10  33.2  0.1  100,000  2,866  2.87%  8.7 
10  16.3  0.2  100,000  1,411  1.41%  17.7 
10  10.6  0.3  100,000  916  0.92%  27.3 
10  7.6  0.4  100,000  660  0.66%  37.9 
10  5.8  0.5  100,000  499  0.50%  50.1 
10  4.4  0.6  100,000  384  0.38%  65.1 
10  3.4  0.7  100,000  294  0.29%  85.1 
10  2.5  0.8  100,000  216  0.22%  115.7 
***Assumptions about range of spaceship  
Cap_{fuel}  Capacity of fuel likely limited to one half mass of M_{ship}  
Eff_{fuel}  Efficiency of fuel is 50% due to auxilliary energy requirements.  
Disregard  Exponential function which considers declining fuel consumption due to decreasing mass of M_{ship.} 
 Force of gravity will accelerate a free falling object (near Earth's surface) 10 m/s for every second of free fall. After one second, object is falling 10 m/s. After two seconds, object is falling 20 m/s. If spaceship self propels at force of gravity for one entire day (86,400 seconds), it will have achieved final velocity of 864,000 m/s. If spaceship (or falling object) starts with initial velocity of 0 m/s (zero) and maintains constant acceleration throughout duration, then average velocity equals one half of final velocity (vave = .5 vfin). Thus, after one day of gforce accelerated flight, our space ship has averaged 432,000 m/s. Distance traveled equals time times average velocity (d = t * vave). Thus, our spaceship has traveled a very large distance of 432,000 m/s times 86,400 seconds. 
If units of meters and seconds give us huge numbers inconvenient for long durations of acceleration, let's try days and AUs.
Meters to AUs. Accelerating for one second at g will move an object 5 meters, accelerating for one day at g will move an object how far?? Basic acceleration calculations give us about 37.5 billion meters (= 37.5 million kms) distance for one day of gforce acceleration. Since 1 AU equals 150 million kms, one day acceleration distance equals 1/4 AU.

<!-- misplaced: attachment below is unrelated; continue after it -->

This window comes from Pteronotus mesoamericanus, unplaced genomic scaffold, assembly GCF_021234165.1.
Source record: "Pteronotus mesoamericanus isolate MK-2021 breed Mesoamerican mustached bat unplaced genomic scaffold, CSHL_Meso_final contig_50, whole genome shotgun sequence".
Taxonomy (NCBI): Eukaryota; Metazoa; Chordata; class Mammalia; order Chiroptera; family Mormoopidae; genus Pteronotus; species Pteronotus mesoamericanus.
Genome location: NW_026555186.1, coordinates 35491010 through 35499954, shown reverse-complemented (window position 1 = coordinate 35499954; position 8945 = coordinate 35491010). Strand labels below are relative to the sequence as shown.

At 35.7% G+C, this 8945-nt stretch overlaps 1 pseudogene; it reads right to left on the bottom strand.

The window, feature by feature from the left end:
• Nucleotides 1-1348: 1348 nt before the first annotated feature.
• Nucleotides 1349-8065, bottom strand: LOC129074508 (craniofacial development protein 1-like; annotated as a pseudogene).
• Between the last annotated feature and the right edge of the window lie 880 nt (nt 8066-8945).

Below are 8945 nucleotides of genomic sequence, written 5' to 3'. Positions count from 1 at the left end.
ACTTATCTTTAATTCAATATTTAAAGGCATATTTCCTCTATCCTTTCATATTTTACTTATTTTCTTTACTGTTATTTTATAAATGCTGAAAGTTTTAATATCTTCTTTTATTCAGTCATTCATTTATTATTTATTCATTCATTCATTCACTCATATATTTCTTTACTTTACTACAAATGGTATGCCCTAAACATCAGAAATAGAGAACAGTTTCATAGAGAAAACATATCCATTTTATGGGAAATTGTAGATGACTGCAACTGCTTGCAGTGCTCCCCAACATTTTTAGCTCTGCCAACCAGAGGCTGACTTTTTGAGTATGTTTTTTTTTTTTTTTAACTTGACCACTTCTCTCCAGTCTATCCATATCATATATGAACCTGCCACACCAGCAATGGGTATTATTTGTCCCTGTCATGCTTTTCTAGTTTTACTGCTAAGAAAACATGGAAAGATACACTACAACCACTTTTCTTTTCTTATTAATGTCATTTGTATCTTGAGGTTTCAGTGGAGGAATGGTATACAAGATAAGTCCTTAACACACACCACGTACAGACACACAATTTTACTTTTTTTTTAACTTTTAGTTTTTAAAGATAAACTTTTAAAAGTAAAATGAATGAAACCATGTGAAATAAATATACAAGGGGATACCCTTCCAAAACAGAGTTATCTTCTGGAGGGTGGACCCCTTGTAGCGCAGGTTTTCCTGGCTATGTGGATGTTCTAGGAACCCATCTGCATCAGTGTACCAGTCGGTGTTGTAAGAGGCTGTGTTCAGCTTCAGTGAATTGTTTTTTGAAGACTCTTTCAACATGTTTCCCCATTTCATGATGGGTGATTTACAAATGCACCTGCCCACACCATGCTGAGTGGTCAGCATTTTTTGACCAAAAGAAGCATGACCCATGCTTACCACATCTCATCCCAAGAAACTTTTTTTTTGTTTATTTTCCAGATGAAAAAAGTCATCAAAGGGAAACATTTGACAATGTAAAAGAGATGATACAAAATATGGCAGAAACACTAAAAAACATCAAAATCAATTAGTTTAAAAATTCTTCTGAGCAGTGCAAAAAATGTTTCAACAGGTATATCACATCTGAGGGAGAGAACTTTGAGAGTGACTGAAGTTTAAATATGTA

We now have values t and d in days and AUs for one day's gforce acceleration. What about correspondings values for Vave, Vfin, and g? Vave = distance/time = d/t = .25 AU /1 day = .25 AU/dy Vfin = twice average speed = 2 * Vave = 2 * .25 AU/dy = .5 AU/dy g = velocity increase per duration = Vfin/t = (.5 AU/dy) / (1 day) = .5 AU/dy/dy 
Using the constant, g (= .5 AU/dy/dy), we can determine all inflight speeds, times, and distances with the variables: time and distance (t & d).
d = 0.5 * g * t**2 On the other hand, we can rearrange this equation to make distance the Independent Variable (IV) and time the Dependent Variable (DV). t = SQRT(2*d/g) 

Table6. Enroute to Mars: Distances and Flight Times.
Recall our thot experiment has spaceships which use particle accelerators to constantly accelerate throughout their spaceflights anywhere in our Solar System. Our notional spaceships can easily reach the orbit of Mars within a few days. The table shows several approximate distances which vary from .5 AU (absolute closest with Mars and Earth on same side of Sun) to 2.5 AU (Mars and Earth separated by Sun). (See orbit diagram.) 
Useful flights must adopt a flight profile as follows:
1. Accelerate from rest to the midpoint between departure and destination. Occupants feel simulated gravity due to force from constant acceleration; this enables comfort and optimal productivity.
2. Decelerate from midway to destination by using same gforce in opposite direction. I conjecture this would be achieved by turning the space vessel 180 degrees and pointing stream of accelerated particles toward the destination.
Examining table, we can see that only one half day of gforce acceleration would bring the ship to 432 km/sec, much higher then Mars's escape velocity of 5 km/sec (ship would have to be slight slower to orbit around Mars) .